Japan's Largest Bitcoin Exchange Launches In Europe

While bitcoin traders spend sleepless nights, drenched in sweat whether South Korea will unexpectedly ban the trading of crypto currencies on the country's exchanges, sending the price of cryptos tumbling (it won't any time soon as it just prohibited anonymous accounts  while making real-name crypto trading mandatory, thereby confirming that no shutdown is imminent), what is really taking place is continued growth to meet rising global demand for crypto trading, and as the FT reports, BitFlyer, the Tokyo-based operator of one of the world’s largest bitcoin exchanges, is expanding in Europe after it was issued a Payment Institution license to operate in the European Union.

Yuzo Kano, the founder and CEO of bitFlyer, said in the press release,

“I am proud that we are now the most compliant virtual currency exchange in the world; this coveted regulatory status gives our customers, our company and the virtual currency industry as a whole a very positive future outlook.”

The exchange - which is one of the largest in the world with up to 30% of the global market and controls 80% of bitcoin trading in Japan - is launching its European service on Tuesday, after it received a license from Europe's financial regulator. BitFlyer’s arrival in Europe comes at a time when larger exchanges seek to legitimize a marketplace where investors, to date, have been afforded few protections despite the risk of extreme price volatility, hacks and service outages.

The company was granted a payment institution licence from Luxembourg’s Commission de Surveillance du Secteur Financier, meaning it will have to carry out anti-money laundering checks when signing up customers, as a bank would. It also secured a banking partnership with an unnamed European bank.

“We’re delighted that one of the most successful Japanese start-ups chose Luxembourg as their EU platform,” Pierre Gramegna, the country’s finance minister said on Tuesday.

Why the expansion? Simple: the platform, which allows users to store bitcoin and place complex trades, said it was responding to increased demand for cryptocurrency trading among professional and institutional investors. That audience is currently “underserved” in Europe, the company said.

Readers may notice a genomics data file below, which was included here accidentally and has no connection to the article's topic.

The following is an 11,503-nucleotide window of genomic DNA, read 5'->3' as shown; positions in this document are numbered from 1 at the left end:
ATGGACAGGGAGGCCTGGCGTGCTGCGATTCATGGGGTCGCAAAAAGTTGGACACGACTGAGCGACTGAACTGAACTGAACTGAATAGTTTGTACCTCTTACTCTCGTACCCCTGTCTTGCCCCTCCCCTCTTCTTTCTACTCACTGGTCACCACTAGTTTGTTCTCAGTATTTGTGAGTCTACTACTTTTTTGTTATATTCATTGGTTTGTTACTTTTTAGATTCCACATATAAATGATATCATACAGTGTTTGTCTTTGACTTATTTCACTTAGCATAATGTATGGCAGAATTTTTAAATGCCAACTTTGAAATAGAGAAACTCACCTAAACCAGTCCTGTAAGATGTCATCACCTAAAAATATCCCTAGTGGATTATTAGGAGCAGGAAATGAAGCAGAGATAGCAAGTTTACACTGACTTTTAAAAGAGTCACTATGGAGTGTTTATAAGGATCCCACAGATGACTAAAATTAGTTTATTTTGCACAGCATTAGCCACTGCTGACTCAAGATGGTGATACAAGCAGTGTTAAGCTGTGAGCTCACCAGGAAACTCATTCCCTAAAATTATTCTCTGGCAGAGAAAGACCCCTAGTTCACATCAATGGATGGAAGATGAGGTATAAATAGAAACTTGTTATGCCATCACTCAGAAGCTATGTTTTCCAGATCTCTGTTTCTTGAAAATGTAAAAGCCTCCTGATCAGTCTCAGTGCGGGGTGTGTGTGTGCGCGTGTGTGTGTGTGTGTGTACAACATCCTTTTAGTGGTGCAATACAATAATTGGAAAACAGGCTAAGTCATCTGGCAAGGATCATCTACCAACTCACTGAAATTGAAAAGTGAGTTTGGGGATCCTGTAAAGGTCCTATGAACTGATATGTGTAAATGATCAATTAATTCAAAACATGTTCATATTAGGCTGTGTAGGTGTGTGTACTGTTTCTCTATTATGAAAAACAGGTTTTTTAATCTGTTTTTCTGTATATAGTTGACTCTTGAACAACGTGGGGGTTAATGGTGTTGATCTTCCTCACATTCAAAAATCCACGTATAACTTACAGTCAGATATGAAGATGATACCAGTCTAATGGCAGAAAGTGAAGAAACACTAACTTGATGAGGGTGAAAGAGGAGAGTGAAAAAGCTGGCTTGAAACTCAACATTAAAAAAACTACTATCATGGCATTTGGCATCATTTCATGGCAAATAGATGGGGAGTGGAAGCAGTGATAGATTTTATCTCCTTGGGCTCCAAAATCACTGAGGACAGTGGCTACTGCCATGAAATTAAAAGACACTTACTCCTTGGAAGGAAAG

According to its chief executive, Yuzo Kano, a former Goldman trader, BitFlyer is now the "most compliant virtual currency exchange in the world." Kano said that "approved regulatory status is fundamental to the long-term future of bitcoin and the virtual currency industry."

A harbinger of what the future of bitcoin trading looks like, BitFlyer - which also launched in the US in November - has become one of the largest cryptocurrency exchanges, raising $36m in venture capital funding, from blue-chip backers including Mitsubishi UFJ, Mizuho and Sumitomo Mitsui banks. In 2017, it facilitated more than $250 billion of cryptocurrency trading on its platform, of which more than half, or $150 billion, came in the final months of the year as prices surged.

Speaking to the FT last month, Kano said that soaring demand among Japanese investors for leveraged bitcoin trading, in particular, had driven prices higher. On its Tokyo platform, users are able to trade bitcoin proper as well as bitcoin derivatives with leverage of up to 15 times their cash deposits.

For now European traders won't have access to 15x leverage: the platform “won’t be offering leverage to start with but will be working with the regulator to discuss that in future”, said Andy Bryant, chief operating officer of the European division. Bryant added that the company would now be the only licensed European exchange offering cross-border trading with Japan, which he called “the deepest and largest market in the world

In the beginning, BitFlyer will only offer trading of bitcoin/euro pairs but said it planned to support other virtual currencies like Litecoin and Ethereum, and more fiat currencies in the coming months.